Office of the Vice President for Global Communications

Tuesday, May 25, 2010

U-M responds to NCAA Notice of Allegations

The University of Michigan announced today it has self-imposed sanctions in its football program for violating NCAA rules.

The sanctions — which relate to quality-control staff and practice and training time — follow a cooperative investigation with the NCAA and are detailed in a response to a Notice of Allegations the institution received Feb. 22. The response also outlines actions already taken to prevent similar violations from occurring in the future.

View the documents that are part of U-M's response to the NCAA.

“As we have said all along, we take full responsibility for knowing and following NCAA rules, and we will address concerns, quickly and head on,” said President Mary Sue Coleman. “We believe the sanctions we have imposed fit the nature of the violations.”

The university posted its response online today, a day after the NCAA received it. In February, U-M shared the Notice of Allegations publicly the week it received the document, and conducted interviews on the subject.

“We have made every effort to be as transparent as possible — to do this in the light of day,” said Athletic Director David Brandon. “We’ve made some mistakes as a program — we know that. We also have learned from this experience, we’ve made some necessary improvements, and now we are eager to move forward.”

Coach Rich Rodriguez said he and his staff are committed to adhering to NCAA rules, and working closely with the compliance office to assure the football program is fully compliant.

“We’ve already made some positive changes,” he said.

U-M’s response will be reviewed at a hearing before the NCAA Committee on Infractions Aug. 13-14. The committee is expected to issue its findings in the fall.

U-M findings, detailed in its response, include the following:

• U-M exceeded the limit on the number of coaches allowed. As a result, the institution has reduced the number of quality-control staff members by 40 percent and prohibited them from attending practices, games and coaches’ meetings for the remainder of 2010. And, though the NCAA has adopted a new bylaw that allows non-coaching, sport-specific staff to attend coaches’ meetings, U-M will not allow its quality-control staff to take advantage of the new bylaw until 2011.

• U-M violated the restrictions on practice and training time (countable athletically related activities, or CARA.) The institution estimated its football program exceeded the CARA limits in 2008 and 2009 by 65 hours, and has self-imposed reductions in practice and training times on a 2:1 basis, for a total of 130 hours during the next two years.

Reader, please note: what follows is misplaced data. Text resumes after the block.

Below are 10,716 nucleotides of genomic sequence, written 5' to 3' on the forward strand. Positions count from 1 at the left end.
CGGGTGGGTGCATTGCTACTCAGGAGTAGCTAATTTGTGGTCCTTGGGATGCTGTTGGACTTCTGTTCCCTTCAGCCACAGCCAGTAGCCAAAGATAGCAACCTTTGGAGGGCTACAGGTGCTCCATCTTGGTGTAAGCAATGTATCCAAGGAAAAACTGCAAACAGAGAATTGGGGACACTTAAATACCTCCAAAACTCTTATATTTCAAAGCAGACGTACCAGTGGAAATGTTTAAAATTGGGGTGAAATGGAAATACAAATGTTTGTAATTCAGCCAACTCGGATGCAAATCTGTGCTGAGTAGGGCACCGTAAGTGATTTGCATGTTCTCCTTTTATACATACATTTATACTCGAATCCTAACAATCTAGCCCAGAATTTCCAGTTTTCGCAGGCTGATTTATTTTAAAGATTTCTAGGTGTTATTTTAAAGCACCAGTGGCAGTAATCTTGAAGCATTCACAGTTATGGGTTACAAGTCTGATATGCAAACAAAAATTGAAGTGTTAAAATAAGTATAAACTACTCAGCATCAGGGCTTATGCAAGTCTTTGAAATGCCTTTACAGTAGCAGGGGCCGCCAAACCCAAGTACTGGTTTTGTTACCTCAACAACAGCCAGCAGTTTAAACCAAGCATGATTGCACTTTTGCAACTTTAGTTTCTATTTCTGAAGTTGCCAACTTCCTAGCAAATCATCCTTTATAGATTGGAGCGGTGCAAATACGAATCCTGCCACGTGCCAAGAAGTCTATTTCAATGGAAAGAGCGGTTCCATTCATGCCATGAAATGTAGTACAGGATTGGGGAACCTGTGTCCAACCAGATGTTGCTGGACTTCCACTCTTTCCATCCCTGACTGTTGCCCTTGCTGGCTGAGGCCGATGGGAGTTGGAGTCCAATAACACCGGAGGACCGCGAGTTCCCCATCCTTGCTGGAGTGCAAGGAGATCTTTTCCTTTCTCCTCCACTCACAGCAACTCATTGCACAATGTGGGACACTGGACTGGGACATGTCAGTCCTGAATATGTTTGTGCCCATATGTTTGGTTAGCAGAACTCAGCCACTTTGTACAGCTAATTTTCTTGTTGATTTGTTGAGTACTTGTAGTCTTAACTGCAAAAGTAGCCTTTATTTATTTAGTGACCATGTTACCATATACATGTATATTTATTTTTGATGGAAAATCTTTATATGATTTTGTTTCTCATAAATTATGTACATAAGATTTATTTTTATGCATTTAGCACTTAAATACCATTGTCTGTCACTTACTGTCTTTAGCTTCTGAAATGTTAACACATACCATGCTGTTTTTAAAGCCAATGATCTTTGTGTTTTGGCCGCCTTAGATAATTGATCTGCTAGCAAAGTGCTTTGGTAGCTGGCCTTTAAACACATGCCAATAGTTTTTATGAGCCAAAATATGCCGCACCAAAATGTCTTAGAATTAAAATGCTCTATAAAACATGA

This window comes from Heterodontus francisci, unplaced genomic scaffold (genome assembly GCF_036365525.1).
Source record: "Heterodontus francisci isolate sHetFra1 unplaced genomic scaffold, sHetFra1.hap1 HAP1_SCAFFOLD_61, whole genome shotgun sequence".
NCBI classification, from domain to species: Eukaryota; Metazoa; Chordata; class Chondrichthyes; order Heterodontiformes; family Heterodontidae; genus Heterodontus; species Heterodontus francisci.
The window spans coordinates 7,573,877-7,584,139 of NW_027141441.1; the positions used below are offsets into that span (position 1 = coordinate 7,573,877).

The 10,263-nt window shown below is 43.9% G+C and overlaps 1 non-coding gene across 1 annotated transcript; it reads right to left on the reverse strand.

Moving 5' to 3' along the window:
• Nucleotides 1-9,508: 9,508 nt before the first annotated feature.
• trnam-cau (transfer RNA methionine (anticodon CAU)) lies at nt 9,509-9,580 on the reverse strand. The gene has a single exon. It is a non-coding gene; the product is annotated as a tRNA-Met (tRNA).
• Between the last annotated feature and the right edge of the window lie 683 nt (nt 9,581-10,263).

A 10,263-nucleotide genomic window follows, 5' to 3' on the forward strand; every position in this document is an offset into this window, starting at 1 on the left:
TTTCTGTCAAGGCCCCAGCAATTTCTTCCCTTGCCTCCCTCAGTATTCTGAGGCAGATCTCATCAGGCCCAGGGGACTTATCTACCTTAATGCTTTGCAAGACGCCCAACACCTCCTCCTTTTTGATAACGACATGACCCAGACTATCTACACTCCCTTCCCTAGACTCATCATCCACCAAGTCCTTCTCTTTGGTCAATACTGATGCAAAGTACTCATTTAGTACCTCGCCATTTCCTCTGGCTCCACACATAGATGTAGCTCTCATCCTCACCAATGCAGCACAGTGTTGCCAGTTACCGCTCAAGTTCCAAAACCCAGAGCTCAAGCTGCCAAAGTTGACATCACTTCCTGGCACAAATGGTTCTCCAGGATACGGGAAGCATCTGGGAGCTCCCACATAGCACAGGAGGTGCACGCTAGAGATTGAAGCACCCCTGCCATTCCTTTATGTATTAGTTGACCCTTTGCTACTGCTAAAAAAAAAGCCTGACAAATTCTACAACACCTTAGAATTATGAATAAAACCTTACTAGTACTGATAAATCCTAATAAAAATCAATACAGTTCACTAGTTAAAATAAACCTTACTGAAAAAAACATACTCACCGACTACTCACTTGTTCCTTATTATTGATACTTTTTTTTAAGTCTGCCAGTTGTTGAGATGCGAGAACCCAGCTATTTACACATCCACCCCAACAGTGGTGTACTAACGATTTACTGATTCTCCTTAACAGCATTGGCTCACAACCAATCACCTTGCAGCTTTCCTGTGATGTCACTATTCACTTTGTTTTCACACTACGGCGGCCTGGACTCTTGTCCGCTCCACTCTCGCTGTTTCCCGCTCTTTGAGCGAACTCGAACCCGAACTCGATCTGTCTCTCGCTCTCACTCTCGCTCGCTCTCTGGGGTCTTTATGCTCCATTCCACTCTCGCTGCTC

• U-M did not adequately monitor its football program in the areas noted above.

• Rodriguez agrees there were instances where mistakes were made in monitoring some areas under his control.

• U-M disagrees with the NCAA enforcement staff that Rodriguez failed to promote an atmosphere of compliance within the football program. The information gathered during the investigation demonstrates that Rodriguez has been committed to both compliance with NCAA bylaws and with the academic success of his student-athletes during his time at the university. Rodriguez has been responsive to direct requests from the compliance and academic support staffs.

• U-M will issue letters of reprimand to seven individuals who shared in the responsibility for these violations occurring over an extended period, and one dismissal has occurred as a result of an issue of integrity.

• U-M has taken corrective measures to prevent these or similar violations from occurring in the future. For instance, the university already has implemented a “fail-safe” procedure to help ensure internal tracking in a timely, effective way.

• U-M found no evidence of student-athlete abuse, nor any evidence that its employees disregarded student-athlete welfare. This is in stark contrast to early media reports.

• While U-M could be considered a repeat violator as a result of a May 8, 2003, men’s basketball case, the institution does not believe it is warranted in this instance.